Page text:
Dioxin inquiry eases health fears

Aug 10, 2001

An investigation into the health of residents living near a chemical plant in New Plymouth has found no evidence of high rates of illness.

The Taranaki District Health Board yesterday released the report, Rates of Reported Illness in Paritutu and Moturoa.

The report is the first of three investigations to be undertaken after concerns were raised last year that dioxin was causing increased rates of cancers, birth defects and multiple sclerosis.

The dioxin was suspected to be a byproduct from chemicals manufactured at the Dow AgroSciences plant.

The results of soil sampling at 31 dump sites across New Plymouth are to be released next month and blood-testing of residents is also being organised.

The author of the health report, medical officer of health Dr Patrick O’Connor, said he was confident of the report’s validity.

The report concentrated on whether there was a risk to the local residents. They could now be reassured there had been no increase in illnesses in the area since 1988, he said.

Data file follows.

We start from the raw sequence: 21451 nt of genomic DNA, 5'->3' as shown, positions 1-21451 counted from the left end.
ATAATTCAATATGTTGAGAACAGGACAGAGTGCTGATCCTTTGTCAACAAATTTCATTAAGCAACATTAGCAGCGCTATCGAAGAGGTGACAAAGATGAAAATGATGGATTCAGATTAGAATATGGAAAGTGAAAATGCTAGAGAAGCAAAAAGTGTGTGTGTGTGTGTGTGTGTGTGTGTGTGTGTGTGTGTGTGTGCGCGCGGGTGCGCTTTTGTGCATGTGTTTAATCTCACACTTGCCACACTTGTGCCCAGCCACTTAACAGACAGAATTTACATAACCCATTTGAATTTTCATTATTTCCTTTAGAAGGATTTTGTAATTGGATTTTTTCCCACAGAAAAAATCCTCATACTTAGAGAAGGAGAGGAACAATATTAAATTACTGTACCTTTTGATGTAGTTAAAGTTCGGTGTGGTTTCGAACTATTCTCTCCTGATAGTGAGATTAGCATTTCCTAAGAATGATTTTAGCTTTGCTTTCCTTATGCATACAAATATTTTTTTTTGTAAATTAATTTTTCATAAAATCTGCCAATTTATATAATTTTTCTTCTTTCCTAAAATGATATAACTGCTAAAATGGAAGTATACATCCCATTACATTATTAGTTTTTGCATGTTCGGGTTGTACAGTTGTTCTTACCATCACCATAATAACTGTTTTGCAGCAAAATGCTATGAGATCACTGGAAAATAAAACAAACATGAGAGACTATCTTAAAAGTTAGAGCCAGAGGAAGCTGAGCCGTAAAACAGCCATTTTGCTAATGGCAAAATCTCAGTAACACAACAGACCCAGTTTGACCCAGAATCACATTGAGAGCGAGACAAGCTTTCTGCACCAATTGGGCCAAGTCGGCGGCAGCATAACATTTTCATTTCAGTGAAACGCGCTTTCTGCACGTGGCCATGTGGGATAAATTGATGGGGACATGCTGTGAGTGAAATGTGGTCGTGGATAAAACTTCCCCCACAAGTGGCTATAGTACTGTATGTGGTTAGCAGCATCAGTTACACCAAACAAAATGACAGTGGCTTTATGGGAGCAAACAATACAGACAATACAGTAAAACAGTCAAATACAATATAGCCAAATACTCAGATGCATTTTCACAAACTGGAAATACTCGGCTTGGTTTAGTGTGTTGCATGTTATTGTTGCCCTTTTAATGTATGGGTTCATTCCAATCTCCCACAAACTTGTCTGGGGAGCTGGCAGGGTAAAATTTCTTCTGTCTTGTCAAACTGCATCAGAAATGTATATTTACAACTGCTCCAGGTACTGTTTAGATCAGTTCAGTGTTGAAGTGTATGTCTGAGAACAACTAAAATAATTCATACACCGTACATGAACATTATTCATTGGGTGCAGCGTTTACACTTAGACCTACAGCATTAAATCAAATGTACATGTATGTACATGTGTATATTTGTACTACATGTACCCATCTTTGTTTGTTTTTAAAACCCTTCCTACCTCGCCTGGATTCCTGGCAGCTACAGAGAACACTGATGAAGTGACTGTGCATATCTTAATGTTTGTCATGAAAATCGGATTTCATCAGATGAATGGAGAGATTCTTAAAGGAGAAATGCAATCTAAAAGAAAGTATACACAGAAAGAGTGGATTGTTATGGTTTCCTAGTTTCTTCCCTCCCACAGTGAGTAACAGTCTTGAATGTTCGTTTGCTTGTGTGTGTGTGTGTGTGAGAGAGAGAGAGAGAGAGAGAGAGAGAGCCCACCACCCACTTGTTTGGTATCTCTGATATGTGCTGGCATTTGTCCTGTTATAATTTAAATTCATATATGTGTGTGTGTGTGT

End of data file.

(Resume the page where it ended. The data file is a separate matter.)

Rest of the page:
Claims by the Dioxin Investigation Network spokesman Andrew Gibbs that the report had not been independently reviewed were incorrect.

Both the Ministry of Health and Professor Alistair Woodward from the Wellington School of Medicine had carried out appropriate reviews, Dr O’Connor said.

The main conclusions of the report are:

* No evidence of increased rates of cancer registrations.

* The death rates from cancer were 6 per cent higher than the national average, but this was within the expected range of normal variation.

* Birth-defect rates in the area are below the national average.

* Multiple sclerosis cases associated with present or previous residency in the area are not unusually high.

But the report did not look into statistics before 1988 nor follow up residents who moved from the area and then became ill, Dr O’Connor said. Such a study would be far more complex and would require considerable cost.

The Taranaki health board’s public health general manager, Mark Poppelwell, said a fourth investigation, that of testing soil for dioxin in the immediate area of the plant, could soon go ahead.

Wellington-based lawyer Roger Chapman, representing Paritutu residents, said the study was limited because it looked at only the past 10 years or so and did not take into account anybody who had left the area.

The Greens’ Sue Kedgley said the report ignored anecdotal evidence of mass sickness.

Aug 10, 2001 | nzherald.co.nz 


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